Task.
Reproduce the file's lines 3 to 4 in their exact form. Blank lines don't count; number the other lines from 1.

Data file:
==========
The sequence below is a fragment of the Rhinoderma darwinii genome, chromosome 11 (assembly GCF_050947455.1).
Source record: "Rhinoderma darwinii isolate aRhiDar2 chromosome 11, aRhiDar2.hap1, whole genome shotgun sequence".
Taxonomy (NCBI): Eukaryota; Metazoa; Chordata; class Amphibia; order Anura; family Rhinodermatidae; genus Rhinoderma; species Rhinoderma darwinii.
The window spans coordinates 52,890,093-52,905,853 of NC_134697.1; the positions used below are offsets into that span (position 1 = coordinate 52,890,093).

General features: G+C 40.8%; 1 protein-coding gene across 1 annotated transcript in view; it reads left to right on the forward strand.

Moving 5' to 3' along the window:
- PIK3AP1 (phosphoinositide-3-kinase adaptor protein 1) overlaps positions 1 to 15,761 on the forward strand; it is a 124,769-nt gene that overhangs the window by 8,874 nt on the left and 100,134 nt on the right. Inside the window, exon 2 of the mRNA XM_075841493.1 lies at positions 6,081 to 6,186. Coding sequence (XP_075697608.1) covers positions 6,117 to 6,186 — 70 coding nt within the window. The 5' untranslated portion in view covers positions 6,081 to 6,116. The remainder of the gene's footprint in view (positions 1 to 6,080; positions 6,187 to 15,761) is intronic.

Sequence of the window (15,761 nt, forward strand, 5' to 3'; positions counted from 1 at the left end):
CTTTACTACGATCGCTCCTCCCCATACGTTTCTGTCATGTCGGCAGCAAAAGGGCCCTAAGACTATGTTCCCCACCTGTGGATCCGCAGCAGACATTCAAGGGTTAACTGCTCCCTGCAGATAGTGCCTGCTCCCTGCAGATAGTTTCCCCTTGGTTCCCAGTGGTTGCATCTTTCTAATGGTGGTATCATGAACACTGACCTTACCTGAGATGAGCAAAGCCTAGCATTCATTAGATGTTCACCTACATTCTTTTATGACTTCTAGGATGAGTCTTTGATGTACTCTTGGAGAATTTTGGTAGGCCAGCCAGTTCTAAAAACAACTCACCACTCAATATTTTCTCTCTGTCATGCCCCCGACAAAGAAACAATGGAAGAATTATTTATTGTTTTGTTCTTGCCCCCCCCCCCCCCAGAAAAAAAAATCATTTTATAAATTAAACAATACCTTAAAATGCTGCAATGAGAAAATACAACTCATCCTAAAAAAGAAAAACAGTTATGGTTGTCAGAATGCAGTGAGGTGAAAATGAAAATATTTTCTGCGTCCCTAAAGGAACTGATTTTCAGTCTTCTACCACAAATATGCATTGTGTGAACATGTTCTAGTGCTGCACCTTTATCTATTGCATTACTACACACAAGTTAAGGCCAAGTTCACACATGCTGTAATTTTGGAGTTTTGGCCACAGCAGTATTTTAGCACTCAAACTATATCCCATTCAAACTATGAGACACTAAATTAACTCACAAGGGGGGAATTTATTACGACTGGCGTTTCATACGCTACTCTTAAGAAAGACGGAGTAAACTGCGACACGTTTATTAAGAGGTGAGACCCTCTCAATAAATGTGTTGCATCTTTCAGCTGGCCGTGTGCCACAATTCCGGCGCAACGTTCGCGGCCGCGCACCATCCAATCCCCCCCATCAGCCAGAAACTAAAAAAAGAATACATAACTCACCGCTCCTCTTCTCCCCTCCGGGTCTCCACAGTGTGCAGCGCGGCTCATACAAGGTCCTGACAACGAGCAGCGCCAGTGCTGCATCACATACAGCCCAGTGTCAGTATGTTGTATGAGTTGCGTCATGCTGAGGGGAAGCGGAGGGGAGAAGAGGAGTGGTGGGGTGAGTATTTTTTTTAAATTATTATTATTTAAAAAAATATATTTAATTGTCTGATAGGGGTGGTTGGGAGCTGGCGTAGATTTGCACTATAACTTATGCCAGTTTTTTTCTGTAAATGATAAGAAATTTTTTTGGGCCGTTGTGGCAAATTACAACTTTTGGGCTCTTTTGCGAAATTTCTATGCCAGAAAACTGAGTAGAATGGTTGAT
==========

Taxonomy (NCBI): Eukaryota; Metazoa; Chordata; class Amphibia; order Anura; family Rhinodermatidae; genus Rhinoderma; species Rhinoderma darwinii.
The window spans coordinates 52,890,093-52,905,853 of NC_134697.1; the positions used below are offsets into that span (position 1 = coordinate 52,890,093).